Teacher resources and professional development across the curriculum

Teacher professional development and classroom resources across the curriculum

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RepresentationSession 05 OverviewTab atab btab ctab dtab eReference
Part A

Observing Student Representation
  Introduction | Estimating Blocks | Problem Reflection #1 | Counting Blocks | Problem Reflection #2 | Classroom Practice | Observe a Classroom | Reflection Questions | Your Journal


Take some time to reflect on the open-ended questions below. Select "Show Answer" to see our comments or if you need help thinking about the questions.

Question: What types of representation are present in this activity?

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Sample Answer:
The teacher provided models of specific numbers of blocks to give students a reference point for their estimates. The models are representations of specific quantities of blocks.

Question: How are the representations of specific quantities helpful to the students in terms of completing the task?

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Sample Answer:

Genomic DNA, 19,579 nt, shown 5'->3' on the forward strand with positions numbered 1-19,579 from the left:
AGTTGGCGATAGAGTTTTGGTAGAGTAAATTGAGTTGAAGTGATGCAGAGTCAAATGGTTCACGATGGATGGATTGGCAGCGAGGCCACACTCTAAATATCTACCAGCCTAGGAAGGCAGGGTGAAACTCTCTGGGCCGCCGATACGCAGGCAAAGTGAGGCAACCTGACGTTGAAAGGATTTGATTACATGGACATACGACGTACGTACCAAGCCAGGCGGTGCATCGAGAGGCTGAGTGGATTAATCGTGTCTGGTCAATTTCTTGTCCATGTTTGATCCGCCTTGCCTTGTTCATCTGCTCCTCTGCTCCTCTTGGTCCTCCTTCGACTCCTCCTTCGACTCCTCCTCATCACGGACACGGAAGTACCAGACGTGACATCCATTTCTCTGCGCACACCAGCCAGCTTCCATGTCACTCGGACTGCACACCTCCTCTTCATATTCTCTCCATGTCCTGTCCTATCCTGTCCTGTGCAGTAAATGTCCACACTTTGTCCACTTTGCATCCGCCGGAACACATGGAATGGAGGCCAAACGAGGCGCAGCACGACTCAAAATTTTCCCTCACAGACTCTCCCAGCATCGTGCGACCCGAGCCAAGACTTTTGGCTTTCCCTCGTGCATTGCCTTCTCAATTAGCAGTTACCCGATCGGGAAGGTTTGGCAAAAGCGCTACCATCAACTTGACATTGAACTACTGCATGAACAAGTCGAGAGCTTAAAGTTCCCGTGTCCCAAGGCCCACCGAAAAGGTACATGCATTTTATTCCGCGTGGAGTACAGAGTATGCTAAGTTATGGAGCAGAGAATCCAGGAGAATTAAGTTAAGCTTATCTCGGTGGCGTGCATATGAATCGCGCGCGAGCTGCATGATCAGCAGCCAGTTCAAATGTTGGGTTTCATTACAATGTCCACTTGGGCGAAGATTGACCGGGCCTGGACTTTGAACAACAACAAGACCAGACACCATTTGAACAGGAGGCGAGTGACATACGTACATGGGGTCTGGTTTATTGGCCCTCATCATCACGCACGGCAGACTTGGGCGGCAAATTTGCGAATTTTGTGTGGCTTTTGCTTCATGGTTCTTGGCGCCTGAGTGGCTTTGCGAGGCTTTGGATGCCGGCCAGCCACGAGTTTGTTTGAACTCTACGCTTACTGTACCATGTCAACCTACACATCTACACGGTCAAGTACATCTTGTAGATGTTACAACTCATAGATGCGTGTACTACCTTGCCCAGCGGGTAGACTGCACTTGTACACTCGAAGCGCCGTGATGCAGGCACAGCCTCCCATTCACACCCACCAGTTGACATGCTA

Students compare their container of blocks with the references provided by the teacher and determine whether theirs is greater, less, or about the same. They then use this information to make their estimate.

Question: What are some ways that students could make their own representations to help them make a good estimate of the number of blocks?

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Sample Answer:
If the referents weren't provided, students could use make their own representations (say, 10, 50, and 100 blocks) and then compare their original set of blocks with the sample sets.

Question: How would you decide whether you should provide the models or allow students to determine their own representations that can be used to help them make an estimate?

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Sample Answer:
If students have had little experience with this type of representation or with making estimates, it might be helpful to provide the referents. Students who have had previous experience are better able to determine their own strategies for making an estimate.

Next  Observe more student work

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